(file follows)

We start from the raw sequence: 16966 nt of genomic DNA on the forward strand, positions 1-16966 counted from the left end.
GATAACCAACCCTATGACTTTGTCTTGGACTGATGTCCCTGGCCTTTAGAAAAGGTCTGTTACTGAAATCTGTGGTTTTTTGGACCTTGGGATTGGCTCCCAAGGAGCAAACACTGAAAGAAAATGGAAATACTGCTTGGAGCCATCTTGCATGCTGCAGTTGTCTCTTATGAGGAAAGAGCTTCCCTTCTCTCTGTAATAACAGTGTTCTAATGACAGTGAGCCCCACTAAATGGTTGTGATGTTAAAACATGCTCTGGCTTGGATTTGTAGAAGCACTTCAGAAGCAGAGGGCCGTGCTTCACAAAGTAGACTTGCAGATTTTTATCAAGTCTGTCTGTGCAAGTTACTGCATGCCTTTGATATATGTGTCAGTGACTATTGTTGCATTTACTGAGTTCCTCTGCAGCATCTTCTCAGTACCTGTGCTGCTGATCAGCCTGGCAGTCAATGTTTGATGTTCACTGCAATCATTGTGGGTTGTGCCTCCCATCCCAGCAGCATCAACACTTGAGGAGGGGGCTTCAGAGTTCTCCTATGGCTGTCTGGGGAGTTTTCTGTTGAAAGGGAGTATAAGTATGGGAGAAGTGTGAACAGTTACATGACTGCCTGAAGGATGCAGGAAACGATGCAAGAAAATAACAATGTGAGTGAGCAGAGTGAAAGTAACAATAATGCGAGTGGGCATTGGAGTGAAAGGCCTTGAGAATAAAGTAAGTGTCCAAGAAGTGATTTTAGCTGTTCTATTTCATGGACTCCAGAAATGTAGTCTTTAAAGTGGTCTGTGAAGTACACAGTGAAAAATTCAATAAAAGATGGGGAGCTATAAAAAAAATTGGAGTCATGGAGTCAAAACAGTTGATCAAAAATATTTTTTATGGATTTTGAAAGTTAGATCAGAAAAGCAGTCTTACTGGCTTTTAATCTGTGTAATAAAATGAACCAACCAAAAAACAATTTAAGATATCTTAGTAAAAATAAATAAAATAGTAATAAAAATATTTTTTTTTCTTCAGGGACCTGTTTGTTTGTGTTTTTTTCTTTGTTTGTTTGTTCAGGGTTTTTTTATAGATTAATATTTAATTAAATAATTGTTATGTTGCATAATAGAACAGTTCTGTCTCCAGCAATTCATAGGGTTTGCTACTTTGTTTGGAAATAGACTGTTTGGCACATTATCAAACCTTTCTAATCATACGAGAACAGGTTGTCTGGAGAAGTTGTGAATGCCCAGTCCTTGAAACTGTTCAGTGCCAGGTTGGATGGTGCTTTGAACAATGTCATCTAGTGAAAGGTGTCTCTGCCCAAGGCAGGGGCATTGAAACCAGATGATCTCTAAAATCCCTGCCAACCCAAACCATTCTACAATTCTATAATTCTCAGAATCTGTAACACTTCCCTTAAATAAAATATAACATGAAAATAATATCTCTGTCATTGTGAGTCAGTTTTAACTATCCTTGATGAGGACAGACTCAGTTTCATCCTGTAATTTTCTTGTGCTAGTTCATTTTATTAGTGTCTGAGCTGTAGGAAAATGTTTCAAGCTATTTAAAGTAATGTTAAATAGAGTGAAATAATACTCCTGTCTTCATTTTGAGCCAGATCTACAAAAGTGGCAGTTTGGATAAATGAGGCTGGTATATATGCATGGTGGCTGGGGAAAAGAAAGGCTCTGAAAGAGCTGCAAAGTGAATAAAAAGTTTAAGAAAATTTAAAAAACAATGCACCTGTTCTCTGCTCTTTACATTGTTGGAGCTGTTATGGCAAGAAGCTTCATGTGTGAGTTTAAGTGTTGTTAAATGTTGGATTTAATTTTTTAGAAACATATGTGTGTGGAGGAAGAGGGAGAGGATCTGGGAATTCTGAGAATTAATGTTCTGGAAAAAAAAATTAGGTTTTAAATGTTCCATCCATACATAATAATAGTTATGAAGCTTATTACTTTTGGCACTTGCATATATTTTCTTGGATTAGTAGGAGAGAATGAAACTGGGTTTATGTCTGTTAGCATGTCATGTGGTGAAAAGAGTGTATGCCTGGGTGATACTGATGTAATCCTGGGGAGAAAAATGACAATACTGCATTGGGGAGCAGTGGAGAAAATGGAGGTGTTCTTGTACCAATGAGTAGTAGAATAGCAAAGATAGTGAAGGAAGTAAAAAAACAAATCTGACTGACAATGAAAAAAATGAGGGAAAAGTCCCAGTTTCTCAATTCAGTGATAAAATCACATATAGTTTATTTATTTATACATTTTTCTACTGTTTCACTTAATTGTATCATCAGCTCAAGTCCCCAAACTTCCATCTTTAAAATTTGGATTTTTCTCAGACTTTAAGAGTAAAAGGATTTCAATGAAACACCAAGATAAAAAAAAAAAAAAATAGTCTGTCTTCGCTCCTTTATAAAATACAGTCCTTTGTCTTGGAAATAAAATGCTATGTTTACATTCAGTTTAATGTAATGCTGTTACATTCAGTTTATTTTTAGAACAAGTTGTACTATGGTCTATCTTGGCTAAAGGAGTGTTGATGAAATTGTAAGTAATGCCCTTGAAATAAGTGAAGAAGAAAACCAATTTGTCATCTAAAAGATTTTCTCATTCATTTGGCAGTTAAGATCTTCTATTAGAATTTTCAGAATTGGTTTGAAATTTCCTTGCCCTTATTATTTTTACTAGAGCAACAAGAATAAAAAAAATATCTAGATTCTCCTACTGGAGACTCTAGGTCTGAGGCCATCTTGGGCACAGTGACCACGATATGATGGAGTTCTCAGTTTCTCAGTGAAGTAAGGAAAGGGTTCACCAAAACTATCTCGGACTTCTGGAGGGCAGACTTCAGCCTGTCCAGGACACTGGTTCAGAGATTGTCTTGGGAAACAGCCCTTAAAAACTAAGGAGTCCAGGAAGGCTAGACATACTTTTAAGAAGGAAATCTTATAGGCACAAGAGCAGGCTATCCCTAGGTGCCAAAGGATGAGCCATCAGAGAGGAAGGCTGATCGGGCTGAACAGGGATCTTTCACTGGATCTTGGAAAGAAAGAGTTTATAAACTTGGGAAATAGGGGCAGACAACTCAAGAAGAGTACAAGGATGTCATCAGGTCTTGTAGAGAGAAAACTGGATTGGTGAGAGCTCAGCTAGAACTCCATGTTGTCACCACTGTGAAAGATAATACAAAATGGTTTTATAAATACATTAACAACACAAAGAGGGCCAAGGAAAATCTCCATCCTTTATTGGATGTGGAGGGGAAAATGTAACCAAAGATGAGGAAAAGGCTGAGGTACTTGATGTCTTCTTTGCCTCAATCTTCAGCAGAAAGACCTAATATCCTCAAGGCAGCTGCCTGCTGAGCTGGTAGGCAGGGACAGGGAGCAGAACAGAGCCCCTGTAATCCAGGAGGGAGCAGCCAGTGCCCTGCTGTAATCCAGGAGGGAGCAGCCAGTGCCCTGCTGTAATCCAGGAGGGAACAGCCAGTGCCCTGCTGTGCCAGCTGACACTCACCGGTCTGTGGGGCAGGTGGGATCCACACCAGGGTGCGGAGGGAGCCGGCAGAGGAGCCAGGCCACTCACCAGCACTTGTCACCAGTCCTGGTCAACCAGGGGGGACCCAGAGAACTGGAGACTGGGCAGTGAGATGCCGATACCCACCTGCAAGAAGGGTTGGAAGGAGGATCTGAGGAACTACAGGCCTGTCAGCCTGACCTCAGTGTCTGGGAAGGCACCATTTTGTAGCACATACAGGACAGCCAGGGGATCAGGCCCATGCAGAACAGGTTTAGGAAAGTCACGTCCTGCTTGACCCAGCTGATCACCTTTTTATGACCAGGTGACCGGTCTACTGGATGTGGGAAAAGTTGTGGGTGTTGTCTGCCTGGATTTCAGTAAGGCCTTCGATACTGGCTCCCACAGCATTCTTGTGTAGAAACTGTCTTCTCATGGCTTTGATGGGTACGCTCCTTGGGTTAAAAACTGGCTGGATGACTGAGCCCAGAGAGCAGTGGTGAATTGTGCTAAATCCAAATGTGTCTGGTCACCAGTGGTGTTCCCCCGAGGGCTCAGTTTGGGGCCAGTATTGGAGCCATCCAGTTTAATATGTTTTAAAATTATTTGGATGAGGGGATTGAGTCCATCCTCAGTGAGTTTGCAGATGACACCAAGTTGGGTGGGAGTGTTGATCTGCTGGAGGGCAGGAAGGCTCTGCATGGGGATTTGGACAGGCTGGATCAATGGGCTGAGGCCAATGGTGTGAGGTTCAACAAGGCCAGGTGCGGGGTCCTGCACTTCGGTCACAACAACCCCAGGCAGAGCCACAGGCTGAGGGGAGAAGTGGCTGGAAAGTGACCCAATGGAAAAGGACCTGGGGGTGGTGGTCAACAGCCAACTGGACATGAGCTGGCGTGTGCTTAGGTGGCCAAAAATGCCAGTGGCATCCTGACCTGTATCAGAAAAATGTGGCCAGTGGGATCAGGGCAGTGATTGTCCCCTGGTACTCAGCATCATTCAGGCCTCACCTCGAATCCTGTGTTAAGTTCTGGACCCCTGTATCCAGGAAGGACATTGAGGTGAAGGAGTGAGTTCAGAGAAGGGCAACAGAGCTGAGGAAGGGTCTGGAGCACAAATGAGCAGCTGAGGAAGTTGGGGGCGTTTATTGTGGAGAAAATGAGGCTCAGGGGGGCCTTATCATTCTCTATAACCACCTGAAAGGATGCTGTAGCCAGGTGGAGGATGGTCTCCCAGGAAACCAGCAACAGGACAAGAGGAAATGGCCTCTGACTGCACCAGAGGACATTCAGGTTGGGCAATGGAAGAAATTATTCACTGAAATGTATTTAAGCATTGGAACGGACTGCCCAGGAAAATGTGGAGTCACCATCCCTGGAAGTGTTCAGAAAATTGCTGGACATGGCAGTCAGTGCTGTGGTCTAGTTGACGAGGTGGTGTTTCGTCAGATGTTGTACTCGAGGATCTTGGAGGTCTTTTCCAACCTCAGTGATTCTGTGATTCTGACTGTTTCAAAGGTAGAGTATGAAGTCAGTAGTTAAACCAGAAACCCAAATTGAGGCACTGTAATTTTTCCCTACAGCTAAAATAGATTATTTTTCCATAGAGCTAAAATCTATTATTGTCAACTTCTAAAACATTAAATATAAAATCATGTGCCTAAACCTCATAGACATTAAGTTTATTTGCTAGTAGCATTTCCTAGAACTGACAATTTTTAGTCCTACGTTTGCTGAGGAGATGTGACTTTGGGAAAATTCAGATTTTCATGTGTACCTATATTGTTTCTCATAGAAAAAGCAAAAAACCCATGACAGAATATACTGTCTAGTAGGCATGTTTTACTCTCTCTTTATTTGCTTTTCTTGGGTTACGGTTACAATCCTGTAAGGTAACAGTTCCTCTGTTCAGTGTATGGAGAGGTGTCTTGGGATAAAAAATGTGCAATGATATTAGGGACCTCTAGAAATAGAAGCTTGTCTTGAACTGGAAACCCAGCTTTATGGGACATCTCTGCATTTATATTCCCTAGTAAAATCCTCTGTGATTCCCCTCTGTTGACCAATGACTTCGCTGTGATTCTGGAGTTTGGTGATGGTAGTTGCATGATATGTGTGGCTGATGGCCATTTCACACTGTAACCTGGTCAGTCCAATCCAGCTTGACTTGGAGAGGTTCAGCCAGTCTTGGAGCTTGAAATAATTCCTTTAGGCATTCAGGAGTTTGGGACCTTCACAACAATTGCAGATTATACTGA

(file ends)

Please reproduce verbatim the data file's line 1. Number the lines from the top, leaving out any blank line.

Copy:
We start from the raw sequence: 16966 nt of genomic DNA on the forward strand, positions 1-16966 counted from the left end.